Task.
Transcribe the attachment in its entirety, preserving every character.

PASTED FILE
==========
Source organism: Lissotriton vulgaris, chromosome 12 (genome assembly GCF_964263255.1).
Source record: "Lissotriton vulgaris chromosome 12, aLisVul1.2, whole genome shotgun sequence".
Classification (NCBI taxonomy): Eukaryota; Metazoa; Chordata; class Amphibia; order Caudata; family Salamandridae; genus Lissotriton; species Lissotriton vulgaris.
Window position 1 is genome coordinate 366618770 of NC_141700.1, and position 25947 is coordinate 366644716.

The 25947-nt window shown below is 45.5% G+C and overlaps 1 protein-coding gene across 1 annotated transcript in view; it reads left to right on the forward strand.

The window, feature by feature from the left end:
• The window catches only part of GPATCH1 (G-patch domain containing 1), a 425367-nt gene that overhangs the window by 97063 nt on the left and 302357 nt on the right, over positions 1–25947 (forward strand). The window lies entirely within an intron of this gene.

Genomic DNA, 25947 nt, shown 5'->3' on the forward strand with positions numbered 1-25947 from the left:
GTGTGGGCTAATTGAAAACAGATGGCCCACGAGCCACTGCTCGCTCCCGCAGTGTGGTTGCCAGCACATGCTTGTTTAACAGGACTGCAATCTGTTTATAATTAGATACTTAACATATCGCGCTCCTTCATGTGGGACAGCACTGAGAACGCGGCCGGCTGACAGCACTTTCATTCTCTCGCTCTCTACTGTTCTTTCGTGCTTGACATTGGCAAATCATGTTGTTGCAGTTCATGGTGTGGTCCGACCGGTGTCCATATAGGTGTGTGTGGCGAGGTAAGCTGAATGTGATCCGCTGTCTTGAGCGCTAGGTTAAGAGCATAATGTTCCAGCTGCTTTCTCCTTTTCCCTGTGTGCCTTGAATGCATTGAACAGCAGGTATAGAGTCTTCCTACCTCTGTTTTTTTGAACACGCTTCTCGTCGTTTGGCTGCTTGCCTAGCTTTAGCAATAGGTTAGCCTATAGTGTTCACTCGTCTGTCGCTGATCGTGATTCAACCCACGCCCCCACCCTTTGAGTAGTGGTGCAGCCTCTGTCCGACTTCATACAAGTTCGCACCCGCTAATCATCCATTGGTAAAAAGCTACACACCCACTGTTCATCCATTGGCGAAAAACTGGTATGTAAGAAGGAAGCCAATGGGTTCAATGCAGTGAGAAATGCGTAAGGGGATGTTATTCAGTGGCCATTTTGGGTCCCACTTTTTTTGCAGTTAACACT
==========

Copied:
Source organism: Lissotriton vulgaris, chromosome 12 (genome assembly GCF_964263255.1).
Source record: "Lissotriton vulgaris chromosome 12, aLisVul1.2, whole genome shotgun sequence".
Classification (NCBI taxonomy): Eukaryota; Metazoa; Chordata; class Amphibia; order Caudata; family Salamandridae; genus Lissotriton; species Lissotriton vulgaris.
Window position 1 is genome coordinate 366618770 of NC_141700.1, and position 25947 is coordinate 366644716.

The 25947-nt window shown below is 45.5% G+C and overlaps 1 protein-coding gene across 1 annotated transcript in view; it reads left to right on the forward strand.

The window, feature by feature from the left end:
• The window catches only part of GPATCH1 (G-patch domain containing 1), a 425367-nt gene that overhangs the window by 97063 nt on the left and 302357 nt on the right, over positions 1–25947 (forward strand). The window lies entirely within an intron of this gene.

Genomic DNA, 25947 nt, shown 5'->3' on the forward strand with positions numbered 1-25947 from the left:
GTGTGGGCTAATTGAAAACAGATGGCCCACGAGCCACTGCTCGCTCCCGCAGTGTGGTTGCCAGCACATGCTTGTTTAACAGGACTGCAATCTGTTTATAATTAGATACTTAACATATCGCGCTCCTTCATGTGGGACAGCACTGAGAACGCGGCCGGCTGACAGCACTTTCATTCTCTCGCTCTCTACTGTTCTTTCGTGCTTGACATTGGCAAATCATGTTGTTGCAGTTCATGGTGTGGTCCGACCGGTGTCCATATAGGTGTGTGTGGCGAGGTAAGCTGAATGTGATCCGCTGTCTTGAGCGCTAGGTTAAGAGCATAATGTTCCAGCTGCTTTCTCCTTTTCCCTGTGTGCCTTGAATGCATTGAACAGCAGGTATAGAGTCTTCCTACCTCTGTTTTTTTGAACACGCTTCTCGTCGTTTGGCTGCTTGCCTAGCTTTAGCAATAGGTTAGCCTATAGTGTTCACTCGTCTGTCGCTGATCGTGATTCAACCCACGCCCCCACCCTTTGAGTAGTGGTGCAGCCTCTGTCCGACTTCATACAAGTTCGCACCCGCTAATCATCCATTGGTAAAAAGCTACACACCCACTGTTCATCCATTGGCGAAAAACTGGTATGTAAGAAGGAAGCCAATGGGTTCAATGCAGTGAGAAATGCGTAAGGGGATGTTATTCAGTGGCCATTTTGGGTCCCACTTTTTTTGCAGTTAACACT